School: Florida State; Class: Junior
Position: SS; B/T: R/R
Height: 5-10; Weight: 180
Previously Drafted: N/A
Background: After looking overwhelmed for the majority of his true freshman season three years ago, Walls, who batted a lowly .220/.373/.247 with just five extra-base hits in 65 games, came out swinging in 2016. And when the dust settled, the 5-foot-10, 180-pound middle infielder was sporting a .355/.479/.516 triple-slash line with 20 doubles, one triple, and six homeruns to go along with 14 stolen bases (in just 16 attempts). The best part: the scrappy shortstop finished the year with an impressive 45-to-59 strikeout-to-walk ratio.
That production, of course, earned him a spot on Team USA’s roster.He posted a lowly .208 batting average and an equally depressing .282 slugging percentage. His only saving grace: a .415 OBP.
Regardless, Walls seemed poised to become a mid-first round selection heading into the year. And, once again, he promptly fell flat on his face. The Georgia-born infielder batted a mediocre .262/.401/.393 with eight doubles, three triples, six homeruns, and 10 stolen bases (in 12 attempts). Walls did manage to post another impressive strikeout-to-walk ratio: 43-to-57.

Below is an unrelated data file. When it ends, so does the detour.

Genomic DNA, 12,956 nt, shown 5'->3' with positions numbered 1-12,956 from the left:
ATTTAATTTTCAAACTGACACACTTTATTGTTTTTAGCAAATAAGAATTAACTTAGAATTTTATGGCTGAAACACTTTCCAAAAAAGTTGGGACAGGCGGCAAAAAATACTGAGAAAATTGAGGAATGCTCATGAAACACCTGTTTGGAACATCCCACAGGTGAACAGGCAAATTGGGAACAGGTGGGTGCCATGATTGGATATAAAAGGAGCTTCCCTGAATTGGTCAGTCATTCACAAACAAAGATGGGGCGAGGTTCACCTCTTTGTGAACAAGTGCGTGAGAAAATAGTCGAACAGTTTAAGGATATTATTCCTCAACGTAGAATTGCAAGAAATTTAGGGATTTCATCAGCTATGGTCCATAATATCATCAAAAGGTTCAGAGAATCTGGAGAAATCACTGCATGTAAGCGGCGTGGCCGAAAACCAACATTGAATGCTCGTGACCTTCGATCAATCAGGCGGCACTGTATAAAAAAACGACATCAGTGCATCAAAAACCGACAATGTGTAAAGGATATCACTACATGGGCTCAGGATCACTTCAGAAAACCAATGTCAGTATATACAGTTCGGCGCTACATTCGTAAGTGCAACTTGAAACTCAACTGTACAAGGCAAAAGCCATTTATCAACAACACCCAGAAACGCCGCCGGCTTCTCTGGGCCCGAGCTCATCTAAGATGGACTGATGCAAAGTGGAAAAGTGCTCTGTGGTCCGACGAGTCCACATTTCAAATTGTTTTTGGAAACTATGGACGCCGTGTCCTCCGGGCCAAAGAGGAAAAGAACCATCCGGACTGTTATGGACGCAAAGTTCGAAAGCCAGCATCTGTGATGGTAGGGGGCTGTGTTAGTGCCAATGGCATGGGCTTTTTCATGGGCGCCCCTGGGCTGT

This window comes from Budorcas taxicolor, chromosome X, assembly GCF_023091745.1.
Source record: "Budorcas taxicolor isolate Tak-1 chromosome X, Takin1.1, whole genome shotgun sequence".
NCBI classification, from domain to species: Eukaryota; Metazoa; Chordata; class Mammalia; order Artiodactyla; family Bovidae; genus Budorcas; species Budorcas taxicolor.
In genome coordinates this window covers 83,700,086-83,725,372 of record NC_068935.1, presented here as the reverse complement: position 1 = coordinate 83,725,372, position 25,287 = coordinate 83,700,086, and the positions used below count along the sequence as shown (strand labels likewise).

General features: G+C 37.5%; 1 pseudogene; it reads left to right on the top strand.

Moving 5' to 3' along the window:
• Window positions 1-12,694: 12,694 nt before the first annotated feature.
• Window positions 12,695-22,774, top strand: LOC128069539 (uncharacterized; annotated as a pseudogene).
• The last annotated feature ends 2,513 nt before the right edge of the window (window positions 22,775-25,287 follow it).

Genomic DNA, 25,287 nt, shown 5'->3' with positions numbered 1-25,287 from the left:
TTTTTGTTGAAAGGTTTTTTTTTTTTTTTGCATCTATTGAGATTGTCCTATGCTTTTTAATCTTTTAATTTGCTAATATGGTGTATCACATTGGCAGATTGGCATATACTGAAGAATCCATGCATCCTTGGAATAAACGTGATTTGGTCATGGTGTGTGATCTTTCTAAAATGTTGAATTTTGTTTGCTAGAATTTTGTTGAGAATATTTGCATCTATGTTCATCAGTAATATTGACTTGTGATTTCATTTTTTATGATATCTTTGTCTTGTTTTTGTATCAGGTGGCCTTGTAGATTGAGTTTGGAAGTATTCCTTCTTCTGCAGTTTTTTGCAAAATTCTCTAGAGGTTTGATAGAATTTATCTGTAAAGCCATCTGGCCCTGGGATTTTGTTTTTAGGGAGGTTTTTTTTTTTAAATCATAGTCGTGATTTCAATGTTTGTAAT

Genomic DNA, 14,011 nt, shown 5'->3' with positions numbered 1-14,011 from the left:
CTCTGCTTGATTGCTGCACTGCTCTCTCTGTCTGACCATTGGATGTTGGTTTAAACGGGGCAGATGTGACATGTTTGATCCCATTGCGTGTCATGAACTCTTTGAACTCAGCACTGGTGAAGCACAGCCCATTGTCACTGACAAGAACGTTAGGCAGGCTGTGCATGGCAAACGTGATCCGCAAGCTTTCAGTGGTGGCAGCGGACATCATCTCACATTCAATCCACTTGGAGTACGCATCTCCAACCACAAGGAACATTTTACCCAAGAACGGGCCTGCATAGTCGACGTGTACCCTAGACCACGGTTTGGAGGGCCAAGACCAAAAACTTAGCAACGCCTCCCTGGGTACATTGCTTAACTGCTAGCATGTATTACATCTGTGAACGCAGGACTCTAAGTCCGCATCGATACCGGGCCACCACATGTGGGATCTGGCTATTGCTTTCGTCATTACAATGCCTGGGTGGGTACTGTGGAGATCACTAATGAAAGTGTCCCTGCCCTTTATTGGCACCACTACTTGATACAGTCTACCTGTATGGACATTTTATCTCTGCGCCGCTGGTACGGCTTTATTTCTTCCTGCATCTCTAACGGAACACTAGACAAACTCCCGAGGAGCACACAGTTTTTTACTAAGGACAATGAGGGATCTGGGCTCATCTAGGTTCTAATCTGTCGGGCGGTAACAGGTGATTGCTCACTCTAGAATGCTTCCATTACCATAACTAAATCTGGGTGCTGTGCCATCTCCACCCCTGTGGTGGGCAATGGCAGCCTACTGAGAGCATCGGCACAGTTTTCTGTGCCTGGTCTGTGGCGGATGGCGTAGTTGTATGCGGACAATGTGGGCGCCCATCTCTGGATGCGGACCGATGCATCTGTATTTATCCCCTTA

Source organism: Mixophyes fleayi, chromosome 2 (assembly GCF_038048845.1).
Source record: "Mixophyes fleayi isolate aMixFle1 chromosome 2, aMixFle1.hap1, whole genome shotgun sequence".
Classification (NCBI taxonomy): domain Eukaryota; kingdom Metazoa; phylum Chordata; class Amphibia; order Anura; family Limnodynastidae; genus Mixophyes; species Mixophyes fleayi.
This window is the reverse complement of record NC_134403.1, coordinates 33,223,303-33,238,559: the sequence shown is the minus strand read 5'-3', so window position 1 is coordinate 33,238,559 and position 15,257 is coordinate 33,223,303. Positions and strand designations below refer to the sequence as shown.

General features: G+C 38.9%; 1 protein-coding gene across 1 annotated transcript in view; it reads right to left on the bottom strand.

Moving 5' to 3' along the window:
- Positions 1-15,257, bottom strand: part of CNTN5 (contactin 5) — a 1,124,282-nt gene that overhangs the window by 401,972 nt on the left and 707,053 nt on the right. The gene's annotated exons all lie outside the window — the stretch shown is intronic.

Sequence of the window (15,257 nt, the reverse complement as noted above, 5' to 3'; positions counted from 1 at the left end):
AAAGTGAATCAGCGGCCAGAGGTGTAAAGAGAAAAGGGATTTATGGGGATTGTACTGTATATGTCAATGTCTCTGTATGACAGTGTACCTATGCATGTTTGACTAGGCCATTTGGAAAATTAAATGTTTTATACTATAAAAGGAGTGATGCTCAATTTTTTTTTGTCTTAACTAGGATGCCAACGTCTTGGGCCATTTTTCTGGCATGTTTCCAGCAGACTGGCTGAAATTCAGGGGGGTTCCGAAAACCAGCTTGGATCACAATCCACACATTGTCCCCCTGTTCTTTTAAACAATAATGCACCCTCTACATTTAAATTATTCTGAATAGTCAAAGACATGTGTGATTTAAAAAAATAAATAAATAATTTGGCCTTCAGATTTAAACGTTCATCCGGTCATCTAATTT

Projection: So let’s take a look at just how good Walls was two years ago during his breakout sophomore campaign:
- Between 2011 and 2016, only six Division I hitters – Kyle Lewis, Max Pentecost, James Ramsey, Travis Jankowski, Johnny Field, and, of course, Taylor Walls – have batted at least .350/.475/.500 (minimum 300 plate appearances).
- Lewis, Pentecost, Ramsey, and Jankowski were all first round selections. Fields was a fifth round selection by the Rays in 2013.
Again, Walls looked like a surefire bet to become a first round selection heading into 2017, but his stumble – as well as a brief suspension for violating team rules – definitely clouds his big league prospects a bit.
His bread-and-butter ability is his ability to work the count and find first base via the free pass. His power is average, but he’s shown enough pop to keep defenses honest. Whether he sticks at shortstop is an entirely different question. At worst he’s a decent Quad-A/role player. At his best, he’s a nice little shortstop who could hit somewhere in the neighborhood of .290/.360/.370.
Ceiling: 2.0 to 2.5-win player
Floor: 1.0-win player
Grade: Second Round